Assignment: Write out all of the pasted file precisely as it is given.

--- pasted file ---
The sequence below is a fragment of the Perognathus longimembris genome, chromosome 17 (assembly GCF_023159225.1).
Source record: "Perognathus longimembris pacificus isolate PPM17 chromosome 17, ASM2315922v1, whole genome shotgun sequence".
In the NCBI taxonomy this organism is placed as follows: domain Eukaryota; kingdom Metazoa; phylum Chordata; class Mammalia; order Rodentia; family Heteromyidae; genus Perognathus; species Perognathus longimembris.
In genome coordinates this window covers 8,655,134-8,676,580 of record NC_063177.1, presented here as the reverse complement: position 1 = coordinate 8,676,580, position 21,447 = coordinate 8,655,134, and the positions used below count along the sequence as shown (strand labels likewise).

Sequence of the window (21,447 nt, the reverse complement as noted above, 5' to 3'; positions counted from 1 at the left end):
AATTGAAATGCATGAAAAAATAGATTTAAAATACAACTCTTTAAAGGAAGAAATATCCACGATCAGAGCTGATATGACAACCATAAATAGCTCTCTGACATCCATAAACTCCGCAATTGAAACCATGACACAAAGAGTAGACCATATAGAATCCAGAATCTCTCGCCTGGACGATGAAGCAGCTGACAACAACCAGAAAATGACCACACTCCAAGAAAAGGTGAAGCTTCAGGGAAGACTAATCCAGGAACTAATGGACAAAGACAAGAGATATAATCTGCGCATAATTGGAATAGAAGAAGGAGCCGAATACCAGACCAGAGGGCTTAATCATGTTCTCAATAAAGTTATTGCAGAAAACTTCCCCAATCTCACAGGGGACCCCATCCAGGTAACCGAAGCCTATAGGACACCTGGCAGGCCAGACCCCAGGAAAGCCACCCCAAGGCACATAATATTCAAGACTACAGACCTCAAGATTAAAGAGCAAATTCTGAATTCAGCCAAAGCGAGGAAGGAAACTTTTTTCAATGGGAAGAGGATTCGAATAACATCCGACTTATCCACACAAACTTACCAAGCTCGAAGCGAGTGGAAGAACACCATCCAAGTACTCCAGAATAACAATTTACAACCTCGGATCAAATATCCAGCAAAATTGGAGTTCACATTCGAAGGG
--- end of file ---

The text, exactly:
The sequence below is a fragment of the Perognathus longimembris genome, chromosome 17 (assembly GCF_023159225.1).
Source record: "Perognathus longimembris pacificus isolate PPM17 chromosome 17, ASM2315922v1, whole genome shotgun sequence".
In the NCBI taxonomy this organism is placed as follows: domain Eukaryota; kingdom Metazoa; phylum Chordata; class Mammalia; order Rodentia; family Heteromyidae; genus Perognathus; species Perognathus longimembris.
In genome coordinates this window covers 8,655,134-8,676,580 of record NC_063177.1, presented here as the reverse complement: position 1 = coordinate 8,676,580, position 21,447 = coordinate 8,655,134, and the positions used below count along the sequence as shown (strand labels likewise).

Sequence of the window (21,447 nt, the reverse complement as noted above, 5' to 3'; positions counted from 1 at the left end):
AATTGAAATGCATGAAAAAATAGATTTAAAATACAACTCTTTAAAGGAAGAAATATCCACGATCAGAGCTGATATGACAACCATAAATAGCTCTCTGACATCCATAAACTCCGCAATTGAAACCATGACACAAAGAGTAGACCATATAGAATCCAGAATCTCTCGCCTGGACGATGAAGCAGCTGACAACAACCAGAAAATGACCACACTCCAAGAAAAGGTGAAGCTTCAGGGAAGACTAATCCAGGAACTAATGGACAAAGACAAGAGATATAATCTGCGCATAATTGGAATAGAAGAAGGAGCCGAATACCAGACCAGAGGGCTTAATCATGTTCTCAATAAAGTTATTGCAGAAAACTTCCCCAATCTCACAGGGGACCCCATCCAGGTAACCGAAGCCTATAGGACACCTGGCAGGCCAGACCCCAGGAAAGCCACCCCAAGGCACATAATATTCAAGACTACAGACCTCAAGATTAAAGAGCAAATTCTGAATTCAGCCAAAGCGAGGAAGGAAACTTTTTTCAATGGGAAGAGGATTCGAATAACATCCGACTTATCCACACAAACTTACCAAGCTCGAAGCGAGTGGAAGAACACCATCCAAGTACTCCAGAATAACAATTTACAACCTCGGATCAAATATCCAGCAAAATTGGAGTTCACATTCGAAGGG